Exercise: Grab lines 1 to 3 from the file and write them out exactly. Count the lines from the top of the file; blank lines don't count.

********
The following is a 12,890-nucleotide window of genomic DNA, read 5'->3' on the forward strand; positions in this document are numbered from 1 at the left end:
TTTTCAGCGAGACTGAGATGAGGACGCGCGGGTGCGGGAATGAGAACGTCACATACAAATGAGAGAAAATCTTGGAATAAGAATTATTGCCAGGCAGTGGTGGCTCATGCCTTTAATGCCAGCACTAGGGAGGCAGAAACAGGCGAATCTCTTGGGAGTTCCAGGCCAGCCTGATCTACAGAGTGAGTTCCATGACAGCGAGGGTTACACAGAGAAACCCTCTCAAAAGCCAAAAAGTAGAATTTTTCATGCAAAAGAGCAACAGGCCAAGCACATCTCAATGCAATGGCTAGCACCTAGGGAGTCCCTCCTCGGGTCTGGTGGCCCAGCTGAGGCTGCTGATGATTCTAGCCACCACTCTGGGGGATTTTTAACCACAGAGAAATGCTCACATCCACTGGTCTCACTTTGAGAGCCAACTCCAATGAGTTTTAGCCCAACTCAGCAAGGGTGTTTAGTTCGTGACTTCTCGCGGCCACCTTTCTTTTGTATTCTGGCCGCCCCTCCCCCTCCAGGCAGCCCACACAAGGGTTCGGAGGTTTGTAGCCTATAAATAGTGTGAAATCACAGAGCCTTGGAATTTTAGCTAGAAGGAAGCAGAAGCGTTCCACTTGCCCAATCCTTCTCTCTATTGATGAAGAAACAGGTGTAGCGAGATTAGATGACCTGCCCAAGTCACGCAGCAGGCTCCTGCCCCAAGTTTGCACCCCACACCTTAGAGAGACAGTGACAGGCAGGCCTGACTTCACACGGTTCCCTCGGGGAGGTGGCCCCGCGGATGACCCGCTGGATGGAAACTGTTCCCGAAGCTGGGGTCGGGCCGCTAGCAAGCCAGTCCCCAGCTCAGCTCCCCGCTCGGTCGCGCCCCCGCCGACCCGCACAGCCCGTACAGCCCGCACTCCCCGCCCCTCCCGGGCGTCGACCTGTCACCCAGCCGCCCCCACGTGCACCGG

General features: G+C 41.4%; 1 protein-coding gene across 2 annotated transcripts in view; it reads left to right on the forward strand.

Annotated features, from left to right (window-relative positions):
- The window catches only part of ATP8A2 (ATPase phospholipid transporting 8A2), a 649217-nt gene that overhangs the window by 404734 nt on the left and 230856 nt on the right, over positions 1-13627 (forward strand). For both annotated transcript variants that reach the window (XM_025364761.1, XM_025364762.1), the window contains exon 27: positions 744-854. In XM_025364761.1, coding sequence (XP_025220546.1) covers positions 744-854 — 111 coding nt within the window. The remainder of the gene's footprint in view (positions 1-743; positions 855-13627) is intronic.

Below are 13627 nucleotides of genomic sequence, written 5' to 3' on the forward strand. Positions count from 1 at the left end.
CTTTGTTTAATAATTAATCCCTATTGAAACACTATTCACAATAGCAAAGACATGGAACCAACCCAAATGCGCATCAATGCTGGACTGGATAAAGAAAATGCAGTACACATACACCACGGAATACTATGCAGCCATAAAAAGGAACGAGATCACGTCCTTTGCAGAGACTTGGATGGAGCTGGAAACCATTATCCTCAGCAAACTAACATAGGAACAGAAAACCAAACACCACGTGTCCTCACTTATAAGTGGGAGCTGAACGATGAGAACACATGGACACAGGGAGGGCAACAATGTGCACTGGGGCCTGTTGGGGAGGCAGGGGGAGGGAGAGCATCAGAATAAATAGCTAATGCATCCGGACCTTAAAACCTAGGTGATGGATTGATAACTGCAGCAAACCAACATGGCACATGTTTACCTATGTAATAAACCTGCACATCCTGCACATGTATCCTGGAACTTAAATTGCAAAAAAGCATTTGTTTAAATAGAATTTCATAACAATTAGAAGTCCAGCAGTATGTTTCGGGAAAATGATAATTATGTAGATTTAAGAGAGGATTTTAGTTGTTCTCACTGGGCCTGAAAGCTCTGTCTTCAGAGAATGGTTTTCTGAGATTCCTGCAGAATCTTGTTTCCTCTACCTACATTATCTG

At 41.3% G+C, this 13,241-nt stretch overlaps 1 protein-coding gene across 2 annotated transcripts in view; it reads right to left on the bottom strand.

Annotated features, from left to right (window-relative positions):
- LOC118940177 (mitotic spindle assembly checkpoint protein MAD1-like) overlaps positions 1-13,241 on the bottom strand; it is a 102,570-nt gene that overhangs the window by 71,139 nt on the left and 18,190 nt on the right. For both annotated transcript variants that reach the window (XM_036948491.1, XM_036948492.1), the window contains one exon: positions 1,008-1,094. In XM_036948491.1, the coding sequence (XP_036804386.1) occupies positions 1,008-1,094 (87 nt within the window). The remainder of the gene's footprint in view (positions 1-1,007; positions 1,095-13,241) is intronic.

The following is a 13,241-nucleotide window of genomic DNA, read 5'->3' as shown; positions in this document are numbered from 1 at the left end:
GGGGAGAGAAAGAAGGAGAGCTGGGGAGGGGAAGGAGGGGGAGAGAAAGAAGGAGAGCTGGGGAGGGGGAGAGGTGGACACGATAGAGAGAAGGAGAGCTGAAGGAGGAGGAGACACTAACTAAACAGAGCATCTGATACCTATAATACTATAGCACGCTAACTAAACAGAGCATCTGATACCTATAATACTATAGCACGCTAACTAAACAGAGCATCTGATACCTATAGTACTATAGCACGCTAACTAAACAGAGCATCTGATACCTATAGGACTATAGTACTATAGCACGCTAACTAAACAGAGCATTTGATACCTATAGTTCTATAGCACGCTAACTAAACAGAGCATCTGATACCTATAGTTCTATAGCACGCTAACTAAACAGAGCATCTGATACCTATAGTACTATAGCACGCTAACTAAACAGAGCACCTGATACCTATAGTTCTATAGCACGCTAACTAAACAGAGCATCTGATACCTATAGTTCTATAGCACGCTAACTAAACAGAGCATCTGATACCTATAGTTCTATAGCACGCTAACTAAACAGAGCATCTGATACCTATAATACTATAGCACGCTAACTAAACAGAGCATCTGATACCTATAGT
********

The following is a 12,890-nucleotide window of genomic DNA, read 5'->3' on the forward strand; positions in this document are numbered from 1 at the left end:
TTTTCAGCGAGACTGAGATGAGGACGCGCGGGTGCGGGAATGAGAACGTCACATACAAATGAGAGAAAATCTTGGAATAAGAATTATTGCCAGGCAGTGGTGGCTCATGCCTTTAATGCCAGCACTAGGGAGGCAGAAACAGGCGAATCTCTTGGGAGTTCCAGGCCAGCCTGATCTACAGAGTGAGTTCCATGACAGCGAGGGTTACACAGAGAAACCCTCTCAAAAGCCAAAAAGTAGAATTTTTCATGCAAAAGAGCAACAGGCCAAGCACATCTCAATGCAATGGCTAGCACCTAGGGAGTCCCTCCTCGGGTCTGGTGGCCCAGCTGAGGCTGCTGATGATTCTAGCCACCACTCTGGGGGATTTTTAACCACAGAGAAATGCTCACATCCACTGGTCTCACTTTGAGAGCCAACTCCAATGAGTTTTAGCCCAACTCAGCAAGGGTGTTTAGTTCGTGACTTCTCGCGGCCACCTTTCTTTTGTATTCTGGCCGCCCCTCCCCCTCCAGGCAGCCCACACAAGGGTTCGGAGGTTTGTAGCCTATAAATAGTGTGAAATCACAGAGCCTTGGAATTTTAGCTAGAAGGAAGCAGAAGCGTTCCACTTGCCCAATCCTTCTCTCTATTGATGAAGAAACAGGTGTAGCGAGATTAGATGACCTGCCCAAGTCACGCAGCAGGCTCCTGCCCCAAGTTTGCACCCCACACCTTAGAGAGACAGTGACAGGCAGGCCTGACTTCACACGGTTCCCTCGGGGAGGTGGCCCCGCGGATGACCCGCTGGATGGAAACTGTTCCCGAAGCTGGGGTCGGGCCGCTAGCAAGCCAGTCCCCAGCTCAGCTCCCCGCTCGGTCGCGCCCCCGCCGACCCGCACAGCCCGTACAGCCCGCACTCCCCGCCCCTCCCGGGCGTCGACCTGTCACCCAGCCGCCCCCACGTGCACCGG

General features: G+C 41.4%; 1 protein-coding gene across 2 annotated transcripts in view; it reads left to right on the forward strand.